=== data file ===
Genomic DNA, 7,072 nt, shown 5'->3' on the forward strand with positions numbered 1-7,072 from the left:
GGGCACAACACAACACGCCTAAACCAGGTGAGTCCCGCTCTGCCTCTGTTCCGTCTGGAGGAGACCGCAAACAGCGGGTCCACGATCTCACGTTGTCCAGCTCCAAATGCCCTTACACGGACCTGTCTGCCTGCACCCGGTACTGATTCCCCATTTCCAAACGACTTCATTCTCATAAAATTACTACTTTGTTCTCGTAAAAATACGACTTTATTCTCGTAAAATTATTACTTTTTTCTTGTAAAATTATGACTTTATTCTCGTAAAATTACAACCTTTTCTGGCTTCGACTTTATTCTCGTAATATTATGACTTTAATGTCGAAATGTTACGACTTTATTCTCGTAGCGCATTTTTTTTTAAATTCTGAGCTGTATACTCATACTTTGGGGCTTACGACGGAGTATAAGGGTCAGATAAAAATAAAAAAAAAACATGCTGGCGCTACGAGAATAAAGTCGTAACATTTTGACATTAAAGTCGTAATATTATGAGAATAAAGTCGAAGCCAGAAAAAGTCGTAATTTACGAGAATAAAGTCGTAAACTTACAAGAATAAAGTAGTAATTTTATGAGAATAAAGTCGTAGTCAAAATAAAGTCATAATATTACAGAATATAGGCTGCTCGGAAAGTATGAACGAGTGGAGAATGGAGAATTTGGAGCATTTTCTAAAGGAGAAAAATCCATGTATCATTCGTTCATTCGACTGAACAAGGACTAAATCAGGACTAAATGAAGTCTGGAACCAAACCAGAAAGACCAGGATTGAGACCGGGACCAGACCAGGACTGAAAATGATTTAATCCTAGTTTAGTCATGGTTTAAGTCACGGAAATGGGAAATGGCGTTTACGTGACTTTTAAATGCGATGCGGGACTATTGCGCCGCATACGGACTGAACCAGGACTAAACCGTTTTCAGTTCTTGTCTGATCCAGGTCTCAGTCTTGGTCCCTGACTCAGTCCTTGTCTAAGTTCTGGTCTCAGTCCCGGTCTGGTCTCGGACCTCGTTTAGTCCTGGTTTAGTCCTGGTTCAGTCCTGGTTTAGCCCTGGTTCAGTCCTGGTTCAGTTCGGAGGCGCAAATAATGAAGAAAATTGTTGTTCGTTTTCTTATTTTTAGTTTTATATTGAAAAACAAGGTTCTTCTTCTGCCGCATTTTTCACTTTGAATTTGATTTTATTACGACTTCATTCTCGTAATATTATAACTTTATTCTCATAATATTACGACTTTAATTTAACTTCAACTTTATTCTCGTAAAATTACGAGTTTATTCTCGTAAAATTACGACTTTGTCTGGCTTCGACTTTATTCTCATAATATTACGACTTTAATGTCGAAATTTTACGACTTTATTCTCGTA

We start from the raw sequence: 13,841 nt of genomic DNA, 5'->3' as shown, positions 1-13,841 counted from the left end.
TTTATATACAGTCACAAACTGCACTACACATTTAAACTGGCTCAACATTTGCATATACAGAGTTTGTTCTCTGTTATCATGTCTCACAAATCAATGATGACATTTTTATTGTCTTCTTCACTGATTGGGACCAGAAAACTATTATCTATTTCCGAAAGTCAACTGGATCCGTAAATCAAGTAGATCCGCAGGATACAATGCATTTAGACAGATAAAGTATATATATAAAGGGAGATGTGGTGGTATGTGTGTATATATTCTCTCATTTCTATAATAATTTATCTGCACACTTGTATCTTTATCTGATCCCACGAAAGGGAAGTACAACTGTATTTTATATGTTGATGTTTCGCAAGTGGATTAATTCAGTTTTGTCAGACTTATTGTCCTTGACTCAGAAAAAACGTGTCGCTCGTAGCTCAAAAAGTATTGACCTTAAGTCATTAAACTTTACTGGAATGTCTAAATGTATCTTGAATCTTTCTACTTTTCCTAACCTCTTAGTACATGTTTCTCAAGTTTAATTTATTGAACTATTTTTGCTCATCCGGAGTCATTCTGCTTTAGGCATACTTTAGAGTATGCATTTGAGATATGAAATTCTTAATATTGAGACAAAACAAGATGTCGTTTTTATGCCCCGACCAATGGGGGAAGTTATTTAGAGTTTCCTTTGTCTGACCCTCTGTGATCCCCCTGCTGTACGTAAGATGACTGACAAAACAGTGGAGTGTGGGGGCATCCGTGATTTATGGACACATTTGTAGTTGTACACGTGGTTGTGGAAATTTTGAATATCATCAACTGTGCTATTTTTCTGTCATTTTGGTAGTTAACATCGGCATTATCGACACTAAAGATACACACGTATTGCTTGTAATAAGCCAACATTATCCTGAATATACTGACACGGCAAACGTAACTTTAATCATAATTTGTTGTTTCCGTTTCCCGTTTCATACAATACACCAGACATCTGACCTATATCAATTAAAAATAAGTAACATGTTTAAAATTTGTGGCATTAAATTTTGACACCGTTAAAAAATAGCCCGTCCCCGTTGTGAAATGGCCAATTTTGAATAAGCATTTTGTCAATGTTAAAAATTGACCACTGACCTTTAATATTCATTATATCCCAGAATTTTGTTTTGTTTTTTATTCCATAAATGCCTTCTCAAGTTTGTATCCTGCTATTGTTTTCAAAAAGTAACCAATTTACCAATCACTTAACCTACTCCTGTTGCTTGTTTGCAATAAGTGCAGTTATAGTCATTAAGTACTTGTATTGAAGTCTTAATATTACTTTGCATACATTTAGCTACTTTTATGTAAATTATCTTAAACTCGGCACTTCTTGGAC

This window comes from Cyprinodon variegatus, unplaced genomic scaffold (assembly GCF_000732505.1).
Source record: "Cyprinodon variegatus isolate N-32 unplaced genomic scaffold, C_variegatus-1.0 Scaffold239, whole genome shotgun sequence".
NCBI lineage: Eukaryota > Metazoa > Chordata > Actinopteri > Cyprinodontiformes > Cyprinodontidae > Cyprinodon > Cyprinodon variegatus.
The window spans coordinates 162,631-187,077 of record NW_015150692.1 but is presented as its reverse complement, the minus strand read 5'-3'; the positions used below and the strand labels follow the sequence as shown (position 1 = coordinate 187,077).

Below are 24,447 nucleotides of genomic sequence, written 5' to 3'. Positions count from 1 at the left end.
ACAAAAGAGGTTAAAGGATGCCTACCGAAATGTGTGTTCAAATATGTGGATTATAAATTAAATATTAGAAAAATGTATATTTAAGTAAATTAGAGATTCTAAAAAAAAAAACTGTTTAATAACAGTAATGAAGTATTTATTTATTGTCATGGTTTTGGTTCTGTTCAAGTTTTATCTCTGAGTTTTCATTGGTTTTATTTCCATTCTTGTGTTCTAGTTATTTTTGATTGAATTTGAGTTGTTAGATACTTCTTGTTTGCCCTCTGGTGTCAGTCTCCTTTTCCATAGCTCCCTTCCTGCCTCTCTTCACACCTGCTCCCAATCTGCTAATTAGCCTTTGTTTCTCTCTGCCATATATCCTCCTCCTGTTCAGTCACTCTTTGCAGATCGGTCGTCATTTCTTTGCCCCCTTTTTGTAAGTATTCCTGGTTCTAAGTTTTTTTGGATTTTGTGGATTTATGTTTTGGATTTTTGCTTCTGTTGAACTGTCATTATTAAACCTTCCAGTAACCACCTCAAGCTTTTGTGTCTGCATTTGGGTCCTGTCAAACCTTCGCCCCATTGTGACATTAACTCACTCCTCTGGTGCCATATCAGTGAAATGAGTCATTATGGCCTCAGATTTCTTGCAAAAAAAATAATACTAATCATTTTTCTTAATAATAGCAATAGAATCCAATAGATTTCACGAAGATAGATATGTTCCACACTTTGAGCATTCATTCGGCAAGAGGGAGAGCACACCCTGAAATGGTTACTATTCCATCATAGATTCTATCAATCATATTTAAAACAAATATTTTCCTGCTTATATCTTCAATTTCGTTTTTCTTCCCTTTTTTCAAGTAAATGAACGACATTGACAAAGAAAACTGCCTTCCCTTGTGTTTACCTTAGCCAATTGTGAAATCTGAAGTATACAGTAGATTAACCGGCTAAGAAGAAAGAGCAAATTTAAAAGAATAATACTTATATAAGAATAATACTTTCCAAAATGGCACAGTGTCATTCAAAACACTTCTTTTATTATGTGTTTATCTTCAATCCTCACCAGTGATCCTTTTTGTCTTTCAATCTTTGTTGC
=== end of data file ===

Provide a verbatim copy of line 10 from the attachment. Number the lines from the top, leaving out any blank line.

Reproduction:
ACAAAAGAGGTTAAAGGATGCCTACCGAAATGTGTGTTCAAATATGTGGATTATAAATTAAATATTAGAAAAATGTATATTTAAGTAAATTAGAGATTCTAAAAAAAAAAACTGTTTAATAACAGTAATGAAGTATTTATTTATTGTCATGGTTTTGGTTCTGTTCAAGTTTTATCTCTGAGTTTTCATTGGTTTTATTTCCATTCTTGTGTTCTAGTTATTTTTGATTGAATTTGAGTTGTTAGATACTTCTTGTTTGCCCTCTGGTGTCAGTCTCCTTTTCCATAGCTCCCTTCCTGCCTCTCTTCACACCTGCTCCCAATCTGCTAATTAGCCTTTGTTTCTCTCTGCCATATATCCTCCTCCTGTTCAGTCACTCTTTGCAGATCGGTCGTCATTTCTTTGCCCCCTTTTTGTAAGTATTCCTGGTTCTAAGTTTTTTTGGATTTTGTGGATTTATGTTTTGGATTTTTGCTTCTGTTGAACTGTCATTATTAAACCTTCCAGTAACCACCTCAAGCTTTTGTGTCTGCATTTGGGTCCTGTCAAACCTTCGCCCCATTGTGACATTAACTCACTCCTCTGGTGCCATATCAGTGAAATGAGTCATTATGGCCTCAGATTTCTTGCAAAAAAAATAATACTAATCATTTTTCTTAATAATAGCAATAGAATCCAATAGATTTCACGAAGATAGATATGTTCCACACTTTGAGCATTCATTCGGCAAGAGGGAGAGCACACCCTGAAATGGTTACTATTCCATCATAGATTCTATCAATCATATTTAAAACAAATATTTTCCTGCTTATATCTTCAATTTCGTTTTTCTTCCCTTTTTTCAAGTAAATGAACGACATTGACAAAGAAAACTGCCTTCCCTTGTGTTTACCTTAGCCAATTGTGAAATCTGAAGTATACAGTAGATTAACCGGCTAAGAAGAAAGAGCAAATTTAAAAGAATAATACTTATATAAGAATAATACTTTCCAAAATGGCACAGTGTCATTCAAAACACTTCTTTTATTATGTGTTTATCTTCAATCCTCACCAGTGATCCTTTTTGTCTTTCAATCTTTGTTGC